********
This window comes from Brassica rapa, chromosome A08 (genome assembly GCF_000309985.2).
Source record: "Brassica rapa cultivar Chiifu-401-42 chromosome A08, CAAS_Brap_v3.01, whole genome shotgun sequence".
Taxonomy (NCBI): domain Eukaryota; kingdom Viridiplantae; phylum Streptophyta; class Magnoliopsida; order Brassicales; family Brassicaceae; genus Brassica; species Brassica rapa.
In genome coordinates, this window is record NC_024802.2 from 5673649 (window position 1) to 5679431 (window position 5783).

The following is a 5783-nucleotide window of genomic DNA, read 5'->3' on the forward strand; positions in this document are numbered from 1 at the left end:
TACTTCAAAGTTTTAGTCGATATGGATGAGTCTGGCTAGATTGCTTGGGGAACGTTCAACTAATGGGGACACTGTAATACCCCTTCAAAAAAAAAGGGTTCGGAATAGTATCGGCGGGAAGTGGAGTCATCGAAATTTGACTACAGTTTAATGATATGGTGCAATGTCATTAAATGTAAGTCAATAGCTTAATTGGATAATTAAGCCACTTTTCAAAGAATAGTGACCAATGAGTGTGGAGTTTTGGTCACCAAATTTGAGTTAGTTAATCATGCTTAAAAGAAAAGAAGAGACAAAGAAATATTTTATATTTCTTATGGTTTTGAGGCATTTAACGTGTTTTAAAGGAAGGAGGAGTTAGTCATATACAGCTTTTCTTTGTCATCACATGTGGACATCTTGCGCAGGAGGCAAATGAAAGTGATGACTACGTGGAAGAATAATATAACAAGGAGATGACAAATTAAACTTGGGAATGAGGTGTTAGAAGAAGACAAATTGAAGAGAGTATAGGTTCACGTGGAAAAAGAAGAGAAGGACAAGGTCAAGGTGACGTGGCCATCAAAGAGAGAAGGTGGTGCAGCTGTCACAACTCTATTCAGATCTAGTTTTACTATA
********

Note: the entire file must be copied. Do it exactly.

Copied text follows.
This window comes from Brassica rapa, chromosome A08 (genome assembly GCF_000309985.2).
Source record: "Brassica rapa cultivar Chiifu-401-42 chromosome A08, CAAS_Brap_v3.01, whole genome shotgun sequence".
Taxonomy (NCBI): domain Eukaryota; kingdom Viridiplantae; phylum Streptophyta; class Magnoliopsida; order Brassicales; family Brassicaceae; genus Brassica; species Brassica rapa.
In genome coordinates, this window is record NC_024802.2 from 5673649 (window position 1) to 5679431 (window position 5783).

The following is a 5783-nucleotide window of genomic DNA, read 5'->3' on the forward strand; positions in this document are numbered from 1 at the left end:
TACTTCAAAGTTTTAGTCGATATGGATGAGTCTGGCTAGATTGCTTGGGGAACGTTCAACTAATGGGGACACTGTAATACCCCTTCAAAAAAAAAGGGTTCGGAATAGTATCGGCGGGAAGTGGAGTCATCGAAATTTGACTACAGTTTAATGATATGGTGCAATGTCATTAAATGTAAGTCAATAGCTTAATTGGATAATTAAGCCACTTTTCAAAGAATAGTGACCAATGAGTGTGGAGTTTTGGTCACCAAATTTGAGTTAGTTAATCATGCTTAAAAGAAAAGAAGAGACAAAGAAATATTTTATATTTCTTATGGTTTTGAGGCATTTAACGTGTTTTAAAGGAAGGAGGAGTTAGTCATATACAGCTTTTCTTTGTCATCACATGTGGACATCTTGCGCAGGAGGCAAATGAAAGTGATGACTACGTGGAAGAATAATATAACAAGGAGATGACAAATTAAACTTGGGAATGAGGTGTTAGAAGAAGACAAATTGAAGAGAGTATAGGTTCACGTGGAAAAAGAAGAGAAGGACAAGGTCAAGGTGACGTGGCCATCAAAGAGAGAAGGTGGTGCAGCTGTCACAACTCTATTCAGATCTAGTTTTACTATA